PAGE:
In September 2013, the Dutch Government announced the decision to buy 37 F-35 Joint Strike Fighter jets to replace the F-16s of the Royal Netherlands Air Force.
The first Dutch pilot, Maj. Laurens J.W. Vijge flew for the first time in the F-35A Lightning II on Dec. 18, making the Netherlands the second partner country to fly the fifth-generation plane after the UK.
Whereas the two aircraft currently stationed at Eglin Air Force Base, where Dutch planes and personnel were incorporated into the U.S. Air Force’s 58th Fighter Squadron at the 33rd Fighter Wing that provides training for both U.S. and allied countries.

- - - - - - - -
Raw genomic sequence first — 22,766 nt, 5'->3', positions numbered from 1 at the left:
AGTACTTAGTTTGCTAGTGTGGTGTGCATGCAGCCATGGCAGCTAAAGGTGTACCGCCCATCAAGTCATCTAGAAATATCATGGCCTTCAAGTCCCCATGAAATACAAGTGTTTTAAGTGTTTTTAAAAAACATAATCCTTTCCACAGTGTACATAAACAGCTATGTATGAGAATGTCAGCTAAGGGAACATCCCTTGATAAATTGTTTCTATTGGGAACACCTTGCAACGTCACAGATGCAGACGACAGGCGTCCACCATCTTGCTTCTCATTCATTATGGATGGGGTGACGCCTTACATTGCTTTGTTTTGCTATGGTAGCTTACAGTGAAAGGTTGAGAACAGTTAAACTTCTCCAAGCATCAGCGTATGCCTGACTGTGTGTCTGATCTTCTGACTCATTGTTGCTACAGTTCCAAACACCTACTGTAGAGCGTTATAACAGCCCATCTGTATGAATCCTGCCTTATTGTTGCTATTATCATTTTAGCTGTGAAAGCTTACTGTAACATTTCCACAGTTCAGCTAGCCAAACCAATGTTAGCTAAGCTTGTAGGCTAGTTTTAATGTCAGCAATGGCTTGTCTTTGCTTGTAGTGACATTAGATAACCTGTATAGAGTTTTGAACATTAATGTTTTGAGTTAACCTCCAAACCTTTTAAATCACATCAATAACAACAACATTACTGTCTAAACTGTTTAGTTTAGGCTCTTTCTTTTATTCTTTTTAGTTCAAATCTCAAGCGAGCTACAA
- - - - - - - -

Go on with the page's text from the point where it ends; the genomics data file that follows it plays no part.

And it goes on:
On Jan. 14, the news that the F-35 could carry nuclear weapons, made the news after some media outlets reported that the Minister of Defense has recently affirmed that, as a NATO member, the Netherlands could be called to perform a nuclear task.
Indeed, there are about 20 U.S. nuclear bombs stored in the Netherlands: such bombs could be carried by RNlAF F-16s in case of war. However, a motion in the Dutch parliament urged the government to prevent the Fighting Falcon’s successor to carry nukes.
But the Ministry of Defense responded that the nuclear task is foreseen by the North Atlantic treaty and, as a NATO commitment, it can’t be unilaterally ended.
By the way, F-35 can’t carry B-61s as of yet but they will probably get such a capability when the rest of the payload is tested and qualified for use with the JSF.
Image credit: U.S. Air Force
External or internal carriage?
Internal and yes they can carry nukes.